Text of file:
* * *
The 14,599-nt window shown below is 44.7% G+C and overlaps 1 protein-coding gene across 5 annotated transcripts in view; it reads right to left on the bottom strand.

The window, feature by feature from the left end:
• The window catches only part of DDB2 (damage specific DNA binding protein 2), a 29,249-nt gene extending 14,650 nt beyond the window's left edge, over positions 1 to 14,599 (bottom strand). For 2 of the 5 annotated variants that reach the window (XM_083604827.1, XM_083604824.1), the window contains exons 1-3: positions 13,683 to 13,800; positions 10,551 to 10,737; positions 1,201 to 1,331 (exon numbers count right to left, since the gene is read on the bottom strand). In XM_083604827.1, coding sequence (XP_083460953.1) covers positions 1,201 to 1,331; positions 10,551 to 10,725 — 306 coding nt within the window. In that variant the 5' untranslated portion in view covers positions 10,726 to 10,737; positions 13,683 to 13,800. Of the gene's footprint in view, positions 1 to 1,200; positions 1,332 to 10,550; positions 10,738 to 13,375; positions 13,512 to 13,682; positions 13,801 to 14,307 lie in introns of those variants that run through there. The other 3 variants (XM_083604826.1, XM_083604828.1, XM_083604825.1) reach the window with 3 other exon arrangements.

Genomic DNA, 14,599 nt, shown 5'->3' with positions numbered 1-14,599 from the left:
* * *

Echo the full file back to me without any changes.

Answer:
The 14,599-nt window shown below is 44.7% G+C and overlaps 1 protein-coding gene across 5 annotated transcripts in view; it reads right to left on the bottom strand.

The window, feature by feature from the left end:
• The window catches only part of DDB2 (damage specific DNA binding protein 2), a 29,249-nt gene extending 14,650 nt beyond the window's left edge, over positions 1 to 14,599 (bottom strand). For 2 of the 5 annotated variants that reach the window (XM_083604827.1, XM_083604824.1), the window contains exons 1-3: positions 13,683 to 13,800; positions 10,551 to 10,737; positions 1,201 to 1,331 (exon numbers count right to left, since the gene is read on the bottom strand). In XM_083604827.1, coding sequence (XP_083460953.1) covers positions 1,201 to 1,331; positions 10,551 to 10,725 — 306 coding nt within the window. In that variant the 5' untranslated portion in view covers positions 10,726 to 10,737; positions 13,683 to 13,800. Of the gene's footprint in view, positions 1 to 1,200; positions 1,332 to 10,550; positions 10,738 to 13,375; positions 13,512 to 13,682; positions 13,801 to 14,307 lie in introns of those variants that run through there. The other 3 variants (XM_083604826.1, XM_083604828.1, XM_083604825.1) reach the window with 3 other exon arrangements.

Genomic DNA, 14,599 nt, shown 5'->3' with positions numbered 1-14,599 from the left: